Although traditional summer camp STEM related programs are not intended to replace those offered in schools, they may ultimately be equally attributable to inspiring future scientists, technologists, engineers, or mathematicians by encouraging campers to explore these subjects in ways and to a level that they might not get to do during the school year. Some campers may carry a new found interest in these subject areas home and take on a new enthusiasm at school, making summer camp STEM related programs an invaluable addition to their program lineup.
The holidays are upon us and ‘tis the season to ponder those things for which we’re truly thankful. For those of us who are fortunate enough to eat, sleep and breathe camp 24/7, 365 days a year, it’s hard not to make an exclusive “Camp Laurel” list. After all, camp is just as much a part of our lives in November as it is in June. So we figured we’d share some camp things for which we are thankful all year long.
1.) Our campers. Each and every one of our campers brings something unique to camp that makes our camp family complete. Getting emails and phone calls about our campers’ accomplishments throughout the winter makes the memories we have of the summer that much more special, and makes us even more excited to see everyone the following year.
2.) Our camp parents. We feel pretty lucky to have so many parents who as enthusiastic about camp as their children and who keep in touch throughout the winter, providing us with fun and interesting updates.
3.) Our staff. Finding a staff of talented people who are willing to leave their first homes and make summer camp their second home for several weeks each summer in order to literally live their jobs day and night is no easy feat. That we’re able to put together a staff each summer who is so vested in creating an amazing summer for all of our campers is truly a blessing.
4.) Alumni. It’s always a special treat when our alumni share their favorite camp memories and reiterate how great their camp years were. The fact that so many of our alumni are still in touch and/or are active within our community says a lot to us about just how special camp is and motivates us to continue to strive to make camp a lifetime worth of memories.
5.) A beautiful campus. That first drive into camp each summer is always so special. No matter how many times we’ve been there, that first glance of the bunks/cabins, the dining hall, the fields, the courts and the waterfront each summer is something we anticipate all year long.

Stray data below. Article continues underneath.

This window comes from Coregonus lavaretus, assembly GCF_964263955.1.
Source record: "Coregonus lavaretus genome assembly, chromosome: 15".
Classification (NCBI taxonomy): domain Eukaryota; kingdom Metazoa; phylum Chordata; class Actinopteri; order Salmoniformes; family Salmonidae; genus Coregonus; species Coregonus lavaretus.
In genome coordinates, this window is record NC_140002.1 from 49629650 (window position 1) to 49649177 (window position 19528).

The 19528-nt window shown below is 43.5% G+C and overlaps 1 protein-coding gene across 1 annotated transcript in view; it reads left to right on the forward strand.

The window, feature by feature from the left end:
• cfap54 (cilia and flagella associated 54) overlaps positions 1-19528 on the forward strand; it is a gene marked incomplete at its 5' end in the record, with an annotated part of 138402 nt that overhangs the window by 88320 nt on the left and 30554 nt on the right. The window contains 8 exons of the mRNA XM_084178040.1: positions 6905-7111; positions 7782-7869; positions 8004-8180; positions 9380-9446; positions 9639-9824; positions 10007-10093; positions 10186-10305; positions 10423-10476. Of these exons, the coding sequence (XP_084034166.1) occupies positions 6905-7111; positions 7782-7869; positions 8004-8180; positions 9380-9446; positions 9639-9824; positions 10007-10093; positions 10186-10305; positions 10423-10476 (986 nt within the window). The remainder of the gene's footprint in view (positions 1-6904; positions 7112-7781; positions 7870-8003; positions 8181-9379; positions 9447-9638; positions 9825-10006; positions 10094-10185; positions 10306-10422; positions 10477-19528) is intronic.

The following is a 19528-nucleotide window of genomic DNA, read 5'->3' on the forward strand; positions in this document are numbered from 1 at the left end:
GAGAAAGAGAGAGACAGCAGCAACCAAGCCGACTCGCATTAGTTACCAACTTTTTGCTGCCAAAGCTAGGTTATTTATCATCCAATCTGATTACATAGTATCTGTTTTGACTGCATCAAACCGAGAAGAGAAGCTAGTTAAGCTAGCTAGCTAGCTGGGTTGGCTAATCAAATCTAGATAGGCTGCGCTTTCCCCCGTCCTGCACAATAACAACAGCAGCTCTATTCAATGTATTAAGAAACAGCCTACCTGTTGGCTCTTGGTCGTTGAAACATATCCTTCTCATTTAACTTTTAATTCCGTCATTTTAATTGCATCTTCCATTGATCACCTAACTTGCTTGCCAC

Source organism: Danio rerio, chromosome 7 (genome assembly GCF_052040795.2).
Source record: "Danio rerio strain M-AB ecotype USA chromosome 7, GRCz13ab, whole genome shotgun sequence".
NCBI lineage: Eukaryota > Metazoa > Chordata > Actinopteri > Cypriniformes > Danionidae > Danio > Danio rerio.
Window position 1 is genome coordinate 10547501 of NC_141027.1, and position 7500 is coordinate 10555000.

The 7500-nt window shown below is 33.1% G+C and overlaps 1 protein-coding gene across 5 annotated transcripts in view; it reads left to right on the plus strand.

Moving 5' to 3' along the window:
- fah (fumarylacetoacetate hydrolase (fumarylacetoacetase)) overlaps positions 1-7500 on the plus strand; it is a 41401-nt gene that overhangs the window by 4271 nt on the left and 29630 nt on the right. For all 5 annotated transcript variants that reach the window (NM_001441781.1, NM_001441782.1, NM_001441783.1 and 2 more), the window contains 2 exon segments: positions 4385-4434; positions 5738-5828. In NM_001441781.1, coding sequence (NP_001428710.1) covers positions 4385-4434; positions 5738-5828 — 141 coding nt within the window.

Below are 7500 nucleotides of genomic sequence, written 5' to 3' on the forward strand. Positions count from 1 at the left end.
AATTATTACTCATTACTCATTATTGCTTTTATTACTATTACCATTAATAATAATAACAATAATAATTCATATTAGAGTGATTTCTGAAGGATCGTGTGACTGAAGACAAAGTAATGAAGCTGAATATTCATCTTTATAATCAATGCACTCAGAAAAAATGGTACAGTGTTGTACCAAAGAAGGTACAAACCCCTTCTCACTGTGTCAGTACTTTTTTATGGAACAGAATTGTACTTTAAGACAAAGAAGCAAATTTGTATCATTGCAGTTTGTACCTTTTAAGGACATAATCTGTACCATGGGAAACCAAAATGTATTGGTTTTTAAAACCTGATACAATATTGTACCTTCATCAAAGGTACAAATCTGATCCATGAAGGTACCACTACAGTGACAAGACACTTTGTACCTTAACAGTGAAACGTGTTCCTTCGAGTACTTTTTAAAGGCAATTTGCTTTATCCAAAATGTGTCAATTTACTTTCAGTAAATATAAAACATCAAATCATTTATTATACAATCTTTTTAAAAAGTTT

6.) Memories. Memories are what makes each summer different than the last. Even in the fall, we find ourselves asking each other, “Remember when…?” and laughing over our favorite camp moments throughout the year.
7.) Camp Songs. We often find ourselves turning up the volume whenever a song that proved popular the summer before plays on the radio or humming the alma mater or a favorite dining room tune while we’re busy planning for next summer.
8.) Camp friends. It’s so nice to have someone with whom we can remember those special moments from previous summers and with whom we can have a hearty laugh about those inside moments that only our camp friends can understand. It’s also nice to be able to re-experience camp through meetups through the winter and makes us even that much more excited about next summer.
9.) The camp tradition. It sounds pretty obvious, but just the fact that we’re able to carry on such a beloved tradition is a privilege. Summer camps have been around for more than a hundred years and such an iconic part of our culture that movies and television shows have been made about summer camp and books have been written about it. Not to mention, without summer camp, we’re not quite sure what we’d be doing. We certainly can’t imagine doing anything else.
10.) The promise of next summer. We’ve said it a million times, but we start anticipating the next summer as soon as the buses pull away. That ten month wait each year seems like forever, but it proves to be just enough time to plan another summer that promises to be even better than the last. The anticipation drives us all year long as we plan and makes us thankful to be part of camp all year.